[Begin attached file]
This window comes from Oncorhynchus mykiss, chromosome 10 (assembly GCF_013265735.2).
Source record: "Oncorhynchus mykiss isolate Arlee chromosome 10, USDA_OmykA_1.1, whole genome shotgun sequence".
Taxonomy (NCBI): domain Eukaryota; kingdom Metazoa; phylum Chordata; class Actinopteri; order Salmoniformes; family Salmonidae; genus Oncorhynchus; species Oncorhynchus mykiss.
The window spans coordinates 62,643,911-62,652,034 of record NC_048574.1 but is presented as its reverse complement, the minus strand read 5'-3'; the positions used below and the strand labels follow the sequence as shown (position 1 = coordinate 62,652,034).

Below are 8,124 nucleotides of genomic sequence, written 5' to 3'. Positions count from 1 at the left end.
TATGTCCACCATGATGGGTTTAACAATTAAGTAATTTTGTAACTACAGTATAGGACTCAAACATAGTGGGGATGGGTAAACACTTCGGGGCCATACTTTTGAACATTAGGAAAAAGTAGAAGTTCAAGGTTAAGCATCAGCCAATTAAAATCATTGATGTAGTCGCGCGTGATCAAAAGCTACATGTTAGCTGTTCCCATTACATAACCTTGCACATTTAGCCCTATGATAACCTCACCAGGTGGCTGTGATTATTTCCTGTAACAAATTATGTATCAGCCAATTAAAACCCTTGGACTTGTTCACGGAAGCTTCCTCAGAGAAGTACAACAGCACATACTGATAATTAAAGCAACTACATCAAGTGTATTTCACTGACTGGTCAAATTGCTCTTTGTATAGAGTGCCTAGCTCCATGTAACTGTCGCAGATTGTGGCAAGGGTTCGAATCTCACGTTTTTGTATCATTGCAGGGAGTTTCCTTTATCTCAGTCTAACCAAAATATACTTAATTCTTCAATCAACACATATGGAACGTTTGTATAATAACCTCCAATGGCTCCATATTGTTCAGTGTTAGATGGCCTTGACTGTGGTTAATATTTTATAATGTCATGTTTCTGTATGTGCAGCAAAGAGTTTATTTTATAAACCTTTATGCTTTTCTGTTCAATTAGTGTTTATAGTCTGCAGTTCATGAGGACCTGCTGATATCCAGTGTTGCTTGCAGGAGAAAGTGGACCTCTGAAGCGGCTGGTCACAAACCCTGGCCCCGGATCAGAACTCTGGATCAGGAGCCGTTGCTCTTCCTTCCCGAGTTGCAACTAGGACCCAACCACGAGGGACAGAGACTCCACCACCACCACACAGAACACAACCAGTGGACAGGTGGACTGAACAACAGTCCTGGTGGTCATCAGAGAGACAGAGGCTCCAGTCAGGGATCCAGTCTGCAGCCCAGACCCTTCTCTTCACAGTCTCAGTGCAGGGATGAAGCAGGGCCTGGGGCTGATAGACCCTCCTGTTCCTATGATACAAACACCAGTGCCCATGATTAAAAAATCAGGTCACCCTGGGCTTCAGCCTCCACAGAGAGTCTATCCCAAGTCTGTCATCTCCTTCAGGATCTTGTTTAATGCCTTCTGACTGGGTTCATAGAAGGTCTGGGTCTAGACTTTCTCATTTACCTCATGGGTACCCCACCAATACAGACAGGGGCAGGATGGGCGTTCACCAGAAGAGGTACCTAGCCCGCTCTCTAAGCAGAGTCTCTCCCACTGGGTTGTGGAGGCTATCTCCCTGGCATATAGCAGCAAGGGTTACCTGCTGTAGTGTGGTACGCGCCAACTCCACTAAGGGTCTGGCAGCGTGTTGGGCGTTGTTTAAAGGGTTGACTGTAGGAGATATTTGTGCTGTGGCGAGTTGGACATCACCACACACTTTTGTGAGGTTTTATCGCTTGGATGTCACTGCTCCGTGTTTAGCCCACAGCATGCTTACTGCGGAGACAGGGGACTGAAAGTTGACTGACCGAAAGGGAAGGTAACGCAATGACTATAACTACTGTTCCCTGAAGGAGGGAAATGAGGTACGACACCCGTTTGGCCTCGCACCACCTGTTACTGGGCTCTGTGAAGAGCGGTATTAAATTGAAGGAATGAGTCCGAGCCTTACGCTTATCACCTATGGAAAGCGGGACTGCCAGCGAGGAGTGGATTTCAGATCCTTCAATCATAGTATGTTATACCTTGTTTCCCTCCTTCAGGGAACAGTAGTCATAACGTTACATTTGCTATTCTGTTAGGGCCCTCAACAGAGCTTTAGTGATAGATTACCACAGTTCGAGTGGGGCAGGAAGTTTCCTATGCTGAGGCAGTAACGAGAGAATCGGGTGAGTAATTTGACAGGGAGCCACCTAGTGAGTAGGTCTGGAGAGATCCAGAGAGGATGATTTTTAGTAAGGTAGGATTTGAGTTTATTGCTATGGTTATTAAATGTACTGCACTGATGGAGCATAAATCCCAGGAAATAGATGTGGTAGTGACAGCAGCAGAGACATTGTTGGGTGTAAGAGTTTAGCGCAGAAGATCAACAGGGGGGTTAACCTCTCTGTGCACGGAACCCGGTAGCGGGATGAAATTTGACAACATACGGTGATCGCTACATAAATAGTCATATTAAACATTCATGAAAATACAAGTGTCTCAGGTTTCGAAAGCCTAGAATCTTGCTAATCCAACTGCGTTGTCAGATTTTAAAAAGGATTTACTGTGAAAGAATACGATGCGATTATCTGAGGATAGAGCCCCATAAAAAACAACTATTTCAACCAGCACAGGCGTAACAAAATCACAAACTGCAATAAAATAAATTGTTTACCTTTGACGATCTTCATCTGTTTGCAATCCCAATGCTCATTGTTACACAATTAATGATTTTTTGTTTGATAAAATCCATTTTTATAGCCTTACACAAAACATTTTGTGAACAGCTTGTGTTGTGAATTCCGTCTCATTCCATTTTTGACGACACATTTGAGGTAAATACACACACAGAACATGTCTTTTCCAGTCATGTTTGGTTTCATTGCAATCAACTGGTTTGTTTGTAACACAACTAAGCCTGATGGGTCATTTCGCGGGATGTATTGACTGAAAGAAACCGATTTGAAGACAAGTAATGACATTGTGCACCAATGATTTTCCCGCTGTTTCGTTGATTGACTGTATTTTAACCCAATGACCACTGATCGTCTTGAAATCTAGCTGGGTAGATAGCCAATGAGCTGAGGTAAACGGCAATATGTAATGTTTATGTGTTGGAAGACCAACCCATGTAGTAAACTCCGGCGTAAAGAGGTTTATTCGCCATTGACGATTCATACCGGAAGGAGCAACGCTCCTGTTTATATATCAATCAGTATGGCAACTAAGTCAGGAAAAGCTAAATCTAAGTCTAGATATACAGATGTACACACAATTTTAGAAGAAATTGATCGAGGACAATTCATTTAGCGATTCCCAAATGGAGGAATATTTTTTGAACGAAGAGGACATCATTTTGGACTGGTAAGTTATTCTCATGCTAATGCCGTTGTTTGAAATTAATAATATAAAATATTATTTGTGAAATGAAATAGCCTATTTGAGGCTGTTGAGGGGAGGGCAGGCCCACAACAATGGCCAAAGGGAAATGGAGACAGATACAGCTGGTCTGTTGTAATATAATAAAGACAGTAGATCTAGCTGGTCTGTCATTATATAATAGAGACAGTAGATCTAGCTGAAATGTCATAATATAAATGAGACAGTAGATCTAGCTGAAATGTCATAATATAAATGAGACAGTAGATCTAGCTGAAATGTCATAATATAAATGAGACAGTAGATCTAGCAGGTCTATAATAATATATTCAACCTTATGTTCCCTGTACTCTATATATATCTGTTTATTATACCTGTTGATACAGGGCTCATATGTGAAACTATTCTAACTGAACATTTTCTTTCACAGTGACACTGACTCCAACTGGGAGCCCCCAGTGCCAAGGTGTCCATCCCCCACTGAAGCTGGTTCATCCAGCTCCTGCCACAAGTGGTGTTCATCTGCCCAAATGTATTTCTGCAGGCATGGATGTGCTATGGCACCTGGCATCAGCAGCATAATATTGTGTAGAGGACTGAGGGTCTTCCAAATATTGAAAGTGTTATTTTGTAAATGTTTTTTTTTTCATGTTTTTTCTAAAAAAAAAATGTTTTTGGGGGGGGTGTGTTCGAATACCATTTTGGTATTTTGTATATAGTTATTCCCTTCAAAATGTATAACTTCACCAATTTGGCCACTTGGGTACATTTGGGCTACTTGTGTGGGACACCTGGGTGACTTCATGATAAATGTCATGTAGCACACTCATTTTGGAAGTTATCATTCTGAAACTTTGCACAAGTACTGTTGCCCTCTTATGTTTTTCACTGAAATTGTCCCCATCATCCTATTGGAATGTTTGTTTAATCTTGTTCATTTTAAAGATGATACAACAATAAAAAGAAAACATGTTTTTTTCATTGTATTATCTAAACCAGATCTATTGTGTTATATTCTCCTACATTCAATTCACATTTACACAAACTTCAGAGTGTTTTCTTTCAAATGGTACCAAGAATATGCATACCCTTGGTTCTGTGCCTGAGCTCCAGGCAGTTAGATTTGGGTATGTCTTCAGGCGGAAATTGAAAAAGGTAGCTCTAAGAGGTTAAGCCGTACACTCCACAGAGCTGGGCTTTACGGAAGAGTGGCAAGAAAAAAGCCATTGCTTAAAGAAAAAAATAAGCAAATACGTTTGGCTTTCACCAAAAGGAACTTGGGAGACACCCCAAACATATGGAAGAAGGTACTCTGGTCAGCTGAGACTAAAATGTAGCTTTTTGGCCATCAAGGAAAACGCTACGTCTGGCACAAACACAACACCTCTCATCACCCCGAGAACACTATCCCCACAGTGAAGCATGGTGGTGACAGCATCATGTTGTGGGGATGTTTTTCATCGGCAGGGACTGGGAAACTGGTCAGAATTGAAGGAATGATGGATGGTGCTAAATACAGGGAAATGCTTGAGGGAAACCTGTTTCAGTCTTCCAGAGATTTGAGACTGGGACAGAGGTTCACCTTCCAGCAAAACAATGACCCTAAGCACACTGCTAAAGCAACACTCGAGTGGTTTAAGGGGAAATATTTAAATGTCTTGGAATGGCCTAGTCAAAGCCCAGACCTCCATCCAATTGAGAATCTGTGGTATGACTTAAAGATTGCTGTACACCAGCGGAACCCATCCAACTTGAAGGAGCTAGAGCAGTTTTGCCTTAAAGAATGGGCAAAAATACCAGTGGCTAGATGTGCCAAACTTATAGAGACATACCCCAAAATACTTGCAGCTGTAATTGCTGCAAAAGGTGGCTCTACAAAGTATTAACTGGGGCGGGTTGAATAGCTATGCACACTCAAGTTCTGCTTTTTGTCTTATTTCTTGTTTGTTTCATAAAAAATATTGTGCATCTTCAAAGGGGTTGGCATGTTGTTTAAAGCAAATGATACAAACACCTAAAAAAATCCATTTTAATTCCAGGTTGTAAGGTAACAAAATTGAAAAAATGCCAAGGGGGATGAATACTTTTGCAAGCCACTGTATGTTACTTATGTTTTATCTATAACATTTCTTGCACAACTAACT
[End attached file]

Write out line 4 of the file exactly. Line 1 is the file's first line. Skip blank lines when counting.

The window spans coordinates 62,643,911-62,652,034 of record NC_048574.1 but is presented as its reverse complement, the minus strand read 5'-3'; the positions used below and the strand labels follow the sequence as shown (position 1 = coordinate 62,652,034).